Apartment Hunting

There’s a line that I remember reading in one of the Anita Blake books, “Friends help you move. Real friends help you move bodies.” I’ve been moved via self and via mover, but the line keeps running through my head in search of a connection, and today that connection is fictional dwellings.

Five of my favorites?

  1. Nero Wolfe’s brownstone: I could live without the orchid room, I guess, but I like brownstones, and always dreamed of living in one.
  2. V.I. Warshawki’s apartment: It’s not the largest on earth, of course, but there’s room for a piano AND she has a real tub. As in cast-iron and claw feet.
  3. Plumfield. We’re first introduced to it as the stately home of crabby old Aunt March in Little Women, but we get a better tour during it’s second incarnation, as a home and school for stray boys in Little Men. It always seemed like a place I’d love to visit.
  4. The Harper Hall from Anne McCaffrey’s Pern books. I’m not so fond of her work now as I was when I was thirteen and fourteen years old, and unaware of some of her social attitudes, but I’d have loved to study music at Harper Hall. In retrospect, the trilogy set at the Hall was very much a Pern-ish version of a classic boarding school story.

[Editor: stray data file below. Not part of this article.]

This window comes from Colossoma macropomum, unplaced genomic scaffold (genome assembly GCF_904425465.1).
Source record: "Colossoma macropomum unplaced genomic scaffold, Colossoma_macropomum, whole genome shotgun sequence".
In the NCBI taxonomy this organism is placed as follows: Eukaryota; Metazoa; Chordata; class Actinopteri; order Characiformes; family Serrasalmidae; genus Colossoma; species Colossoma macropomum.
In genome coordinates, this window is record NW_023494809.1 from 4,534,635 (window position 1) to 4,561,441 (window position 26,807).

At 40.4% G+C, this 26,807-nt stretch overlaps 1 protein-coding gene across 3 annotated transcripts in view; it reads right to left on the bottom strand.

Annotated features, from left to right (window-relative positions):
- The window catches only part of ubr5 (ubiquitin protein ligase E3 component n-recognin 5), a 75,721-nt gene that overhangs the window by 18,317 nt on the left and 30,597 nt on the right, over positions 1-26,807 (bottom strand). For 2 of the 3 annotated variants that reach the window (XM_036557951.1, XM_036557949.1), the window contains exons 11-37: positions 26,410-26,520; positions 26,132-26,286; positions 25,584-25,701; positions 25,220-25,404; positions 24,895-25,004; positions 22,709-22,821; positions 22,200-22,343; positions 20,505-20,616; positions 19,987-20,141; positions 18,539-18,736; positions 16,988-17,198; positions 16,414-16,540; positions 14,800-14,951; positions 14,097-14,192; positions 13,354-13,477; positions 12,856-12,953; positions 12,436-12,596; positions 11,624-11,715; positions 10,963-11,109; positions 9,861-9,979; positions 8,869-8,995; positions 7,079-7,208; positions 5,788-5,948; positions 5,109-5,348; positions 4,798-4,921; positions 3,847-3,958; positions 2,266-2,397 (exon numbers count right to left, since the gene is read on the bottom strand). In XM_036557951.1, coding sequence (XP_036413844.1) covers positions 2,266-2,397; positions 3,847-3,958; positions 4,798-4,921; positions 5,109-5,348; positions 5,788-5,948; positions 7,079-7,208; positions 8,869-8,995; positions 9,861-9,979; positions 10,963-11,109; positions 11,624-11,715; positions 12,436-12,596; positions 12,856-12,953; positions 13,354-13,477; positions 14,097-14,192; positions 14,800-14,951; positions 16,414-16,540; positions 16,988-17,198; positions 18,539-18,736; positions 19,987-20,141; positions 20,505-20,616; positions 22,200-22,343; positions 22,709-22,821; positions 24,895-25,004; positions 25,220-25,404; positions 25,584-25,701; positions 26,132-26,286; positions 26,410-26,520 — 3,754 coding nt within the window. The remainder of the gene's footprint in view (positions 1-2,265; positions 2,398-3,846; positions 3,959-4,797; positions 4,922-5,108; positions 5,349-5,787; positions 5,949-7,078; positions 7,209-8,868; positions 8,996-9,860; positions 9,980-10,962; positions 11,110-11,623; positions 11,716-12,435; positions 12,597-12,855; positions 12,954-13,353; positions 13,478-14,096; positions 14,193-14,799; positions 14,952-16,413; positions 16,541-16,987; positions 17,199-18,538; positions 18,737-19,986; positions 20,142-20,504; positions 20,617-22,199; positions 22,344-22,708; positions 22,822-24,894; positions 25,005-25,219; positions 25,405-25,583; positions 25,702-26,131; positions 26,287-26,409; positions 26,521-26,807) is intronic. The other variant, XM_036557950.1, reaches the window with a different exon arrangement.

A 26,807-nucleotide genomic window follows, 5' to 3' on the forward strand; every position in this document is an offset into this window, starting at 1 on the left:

5. The Murray House. I love the image of an old farmhouse where Mom is admonished for boiling stew in one beaker and conducting an experiment in another. Madeline L’Engle’s own home, Crosswicks, is very much in evidence in the Murray manse. I’d love to stay in either.

So, what are your favorite literary residences, from childhood, or from more recent reading?